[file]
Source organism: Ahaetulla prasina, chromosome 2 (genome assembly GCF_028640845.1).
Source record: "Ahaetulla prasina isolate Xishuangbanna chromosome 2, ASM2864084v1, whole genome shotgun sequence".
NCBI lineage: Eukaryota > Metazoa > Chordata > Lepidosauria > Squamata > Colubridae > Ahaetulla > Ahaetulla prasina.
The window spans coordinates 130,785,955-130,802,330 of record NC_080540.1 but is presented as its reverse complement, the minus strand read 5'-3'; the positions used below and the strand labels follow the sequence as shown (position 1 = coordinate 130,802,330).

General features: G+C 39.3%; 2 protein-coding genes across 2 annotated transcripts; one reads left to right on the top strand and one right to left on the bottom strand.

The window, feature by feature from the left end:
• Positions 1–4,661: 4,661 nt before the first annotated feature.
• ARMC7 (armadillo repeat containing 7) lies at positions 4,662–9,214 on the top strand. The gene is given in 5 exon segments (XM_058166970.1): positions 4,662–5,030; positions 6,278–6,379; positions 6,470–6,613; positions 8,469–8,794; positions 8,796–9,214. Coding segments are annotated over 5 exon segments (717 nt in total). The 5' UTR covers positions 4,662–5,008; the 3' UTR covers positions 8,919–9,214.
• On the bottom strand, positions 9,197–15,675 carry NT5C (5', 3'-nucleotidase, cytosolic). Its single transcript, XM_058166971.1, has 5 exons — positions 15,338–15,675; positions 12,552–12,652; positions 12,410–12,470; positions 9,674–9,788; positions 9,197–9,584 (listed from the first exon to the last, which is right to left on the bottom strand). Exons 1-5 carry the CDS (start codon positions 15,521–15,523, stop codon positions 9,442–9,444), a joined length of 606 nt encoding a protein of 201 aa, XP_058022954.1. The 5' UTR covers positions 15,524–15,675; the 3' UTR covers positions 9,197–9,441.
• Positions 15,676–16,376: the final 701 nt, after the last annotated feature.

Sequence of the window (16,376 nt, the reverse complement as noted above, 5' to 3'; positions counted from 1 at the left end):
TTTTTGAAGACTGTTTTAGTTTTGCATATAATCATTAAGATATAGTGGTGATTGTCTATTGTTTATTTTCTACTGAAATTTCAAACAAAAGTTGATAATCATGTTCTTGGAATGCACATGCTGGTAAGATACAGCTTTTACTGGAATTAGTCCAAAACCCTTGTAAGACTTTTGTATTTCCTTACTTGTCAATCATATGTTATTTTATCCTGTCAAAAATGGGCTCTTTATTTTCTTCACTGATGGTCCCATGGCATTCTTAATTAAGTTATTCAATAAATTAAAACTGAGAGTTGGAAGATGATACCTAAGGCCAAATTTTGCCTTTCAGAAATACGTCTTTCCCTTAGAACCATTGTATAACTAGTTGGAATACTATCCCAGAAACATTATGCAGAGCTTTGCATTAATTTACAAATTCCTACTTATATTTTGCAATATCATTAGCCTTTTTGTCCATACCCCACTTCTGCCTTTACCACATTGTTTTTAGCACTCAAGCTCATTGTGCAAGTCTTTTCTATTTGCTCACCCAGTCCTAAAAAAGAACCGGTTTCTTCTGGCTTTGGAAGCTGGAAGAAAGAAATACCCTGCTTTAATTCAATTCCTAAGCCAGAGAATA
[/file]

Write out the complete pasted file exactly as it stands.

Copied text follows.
Source organism: Ahaetulla prasina, chromosome 2 (genome assembly GCF_028640845.1).
Source record: "Ahaetulla prasina isolate Xishuangbanna chromosome 2, ASM2864084v1, whole genome shotgun sequence".
NCBI lineage: Eukaryota > Metazoa > Chordata > Lepidosauria > Squamata > Colubridae > Ahaetulla > Ahaetulla prasina.
The window spans coordinates 130,785,955-130,802,330 of record NC_080540.1 but is presented as its reverse complement, the minus strand read 5'-3'; the positions used below and the strand labels follow the sequence as shown (position 1 = coordinate 130,802,330).

General features: G+C 39.3%; 2 protein-coding genes across 2 annotated transcripts; one reads left to right on the top strand and one right to left on the bottom strand.

The window, feature by feature from the left end:
• Positions 1–4,661: 4,661 nt before the first annotated feature.
• ARMC7 (armadillo repeat containing 7) lies at positions 4,662–9,214 on the top strand. The gene is given in 5 exon segments (XM_058166970.1): positions 4,662–5,030; positions 6,278–6,379; positions 6,470–6,613; positions 8,469–8,794; positions 8,796–9,214. Coding segments are annotated over 5 exon segments (717 nt in total). The 5' UTR covers positions 4,662–5,008; the 3' UTR covers positions 8,919–9,214.
• On the bottom strand, positions 9,197–15,675 carry NT5C (5', 3'-nucleotidase, cytosolic). Its single transcript, XM_058166971.1, has 5 exons — positions 15,338–15,675; positions 12,552–12,652; positions 12,410–12,470; positions 9,674–9,788; positions 9,197–9,584 (listed from the first exon to the last, which is right to left on the bottom strand). Exons 1-5 carry the CDS (start codon positions 15,521–15,523, stop codon positions 9,442–9,444), a joined length of 606 nt encoding a protein of 201 aa, XP_058022954.1. The 5' UTR covers positions 15,524–15,675; the 3' UTR covers positions 9,197–9,441.
• Positions 15,676–16,376: the final 701 nt, after the last annotated feature.

Sequence of the window (16,376 nt, the reverse complement as noted above, 5' to 3'; positions counted from 1 at the left end):
TTTTTGAAGACTGTTTTAGTTTTGCATATAATCATTAAGATATAGTGGTGATTGTCTATTGTTTATTTTCTACTGAAATTTCAAACAAAAGTTGATAATCATGTTCTTGGAATGCACATGCTGGTAAGATACAGCTTTTACTGGAATTAGTCCAAAACCCTTGTAAGACTTTTGTATTTCCTTACTTGTCAATCATATGTTATTTTATCCTGTCAAAAATGGGCTCTTTATTTTCTTCACTGATGGTCCCATGGCATTCTTAATTAAGTTATTCAATAAATTAAAACTGAGAGTTGGAAGATGATACCTAAGGCCAAATTTTGCCTTTCAGAAATACGTCTTTCCCTTAGAACCATTGTATAACTAGTTGGAATACTATCCCAGAAACATTATGCAGAGCTTTGCATTAATTTACAAATTCCTACTTATATTTTGCAATATCATTAGCCTTTTTGTCCATACCCCACTTCTGCCTTTACCACATTGTTTTTAGCACTCAAGCTCATTGTGCAAGTCTTTTCTATTTGCTCACCCAGTCCTAAAAAAGAACCGGTTTCTTCTGGCTTTGGAAGCTGGAAGAAAGAAATACCCTGCTTTAATTCAATTCCTAAGCCAGAGAATA